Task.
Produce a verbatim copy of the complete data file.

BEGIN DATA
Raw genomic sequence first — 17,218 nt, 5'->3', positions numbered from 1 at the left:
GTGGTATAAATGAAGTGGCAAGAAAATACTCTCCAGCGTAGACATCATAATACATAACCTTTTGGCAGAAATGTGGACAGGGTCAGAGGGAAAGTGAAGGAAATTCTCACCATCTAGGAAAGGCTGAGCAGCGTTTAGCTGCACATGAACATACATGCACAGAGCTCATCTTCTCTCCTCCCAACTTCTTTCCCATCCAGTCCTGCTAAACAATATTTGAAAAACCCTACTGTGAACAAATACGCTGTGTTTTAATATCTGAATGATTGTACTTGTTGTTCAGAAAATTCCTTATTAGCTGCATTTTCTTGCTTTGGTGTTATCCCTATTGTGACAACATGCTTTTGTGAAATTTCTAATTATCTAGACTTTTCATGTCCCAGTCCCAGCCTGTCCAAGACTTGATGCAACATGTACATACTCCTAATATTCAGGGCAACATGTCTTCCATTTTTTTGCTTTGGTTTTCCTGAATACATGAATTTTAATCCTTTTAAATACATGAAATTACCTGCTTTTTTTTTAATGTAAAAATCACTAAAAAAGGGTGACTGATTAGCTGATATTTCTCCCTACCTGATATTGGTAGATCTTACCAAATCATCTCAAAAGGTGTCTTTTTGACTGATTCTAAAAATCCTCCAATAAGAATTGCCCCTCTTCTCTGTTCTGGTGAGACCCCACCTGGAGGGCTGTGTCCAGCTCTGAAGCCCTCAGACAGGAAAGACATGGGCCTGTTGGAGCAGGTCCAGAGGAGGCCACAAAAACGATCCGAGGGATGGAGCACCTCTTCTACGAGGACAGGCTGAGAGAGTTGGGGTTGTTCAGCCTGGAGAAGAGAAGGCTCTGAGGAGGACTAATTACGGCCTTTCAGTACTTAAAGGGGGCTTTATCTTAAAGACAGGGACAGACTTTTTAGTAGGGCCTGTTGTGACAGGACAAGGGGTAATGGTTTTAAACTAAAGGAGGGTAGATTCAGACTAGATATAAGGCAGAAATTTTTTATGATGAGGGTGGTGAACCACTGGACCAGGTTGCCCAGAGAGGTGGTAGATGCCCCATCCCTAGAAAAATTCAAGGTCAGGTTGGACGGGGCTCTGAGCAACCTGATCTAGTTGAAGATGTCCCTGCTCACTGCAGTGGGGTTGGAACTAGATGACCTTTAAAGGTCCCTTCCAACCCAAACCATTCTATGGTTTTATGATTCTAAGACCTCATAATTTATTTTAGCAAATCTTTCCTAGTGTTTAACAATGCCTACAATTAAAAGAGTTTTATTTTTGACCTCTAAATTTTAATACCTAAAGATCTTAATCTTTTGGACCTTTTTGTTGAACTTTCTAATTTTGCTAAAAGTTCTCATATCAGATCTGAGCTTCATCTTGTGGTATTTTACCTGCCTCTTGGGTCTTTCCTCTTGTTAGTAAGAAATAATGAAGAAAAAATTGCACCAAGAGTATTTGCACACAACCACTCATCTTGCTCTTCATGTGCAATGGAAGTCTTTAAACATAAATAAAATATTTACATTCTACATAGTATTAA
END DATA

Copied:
Raw genomic sequence first — 17,218 nt, 5'->3', positions numbered from 1 at the left:
GTGGTATAAATGAAGTGGCAAGAAAATACTCTCCAGCGTAGACATCATAATACATAACCTTTTGGCAGAAATGTGGACAGGGTCAGAGGGAAAGTGAAGGAAATTCTCACCATCTAGGAAAGGCTGAGCAGCGTTTAGCTGCACATGAACATACATGCACAGAGCTCATCTTCTCTCCTCCCAACTTCTTTCCCATCCAGTCCTGCTAAACAATATTTGAAAAACCCTACTGTGAACAAATACGCTGTGTTTTAATATCTGAATGATTGTACTTGTTGTTCAGAAAATTCCTTATTAGCTGCATTTTCTTGCTTTGGTGTTATCCCTATTGTGACAACATGCTTTTGTGAAATTTCTAATTATCTAGACTTTTCATGTCCCAGTCCCAGCCTGTCCAAGACTTGATGCAACATGTACATACTCCTAATATTCAGGGCAACATGTCTTCCATTTTTTTGCTTTGGTTTTCCTGAATACATGAATTTTAATCCTTTTAAATACATGAAATTACCTGCTTTTTTTTTAATGTAAAAATCACTAAAAAAGGGTGACTGATTAGCTGATATTTCTCCCTACCTGATATTGGTAGATCTTACCAAATCATCTCAAAAGGTGTCTTTTTGACTGATTCTAAAAATCCTCCAATAAGAATTGCCCCTCTTCTCTGTTCTGGTGAGACCCCACCTGGAGGGCTGTGTCCAGCTCTGAAGCCCTCAGACAGGAAAGACATGGGCCTGTTGGAGCAGGTCCAGAGGAGGCCACAAAAACGATCCGAGGGATGGAGCACCTCTTCTACGAGGACAGGCTGAGAGAGTTGGGGTTGTTCAGCCTGGAGAAGAGAAGGCTCTGAGGAGGACTAATTACGGCCTTTCAGTACTTAAAGGGGGCTTTATCTTAAAGACAGGGACAGACTTTTTAGTAGGGCCTGTTGTGACAGGACAAGGGGTAATGGTTTTAAACTAAAGGAGGGTAGATTCAGACTAGATATAAGGCAGAAATTTTTTATGATGAGGGTGGTGAACCACTGGACCAGGTTGCCCAGAGAGGTGGTAGATGCCCCATCCCTAGAAAAATTCAAGGTCAGGTTGGACGGGGCTCTGAGCAACCTGATCTAGTTGAAGATGTCCCTGCTCACTGCAGTGGGGTTGGAACTAGATGACCTTTAAAGGTCCCTTCCAACCCAAACCATTCTATGGTTTTATGATTCTAAGACCTCATAATTTATTTTAGCAAATCTTTCCTAGTGTTTAACAATGCCTACAATTAAAAGAGTTTTATTTTTGACCTCTAAATTTTAATACCTAAAGATCTTAATCTTTTGGACCTTTTTGTTGAACTTTCTAATTTTGCTAAAAGTTCTCATATCAGATCTGAGCTTCATCTTGTGGTATTTTACCTGCCTCTTGGGTCTTTCCTCTTGTTAGTAAGAAATAATGAAGAAAAAATTGCACCAAGAGTATTTGCACACAACCACTCATCTTGCTCTTCATGTGCAATGGAAGTCTTTAAACATAAATAAAATATTTACATTCTACATAGTATTAA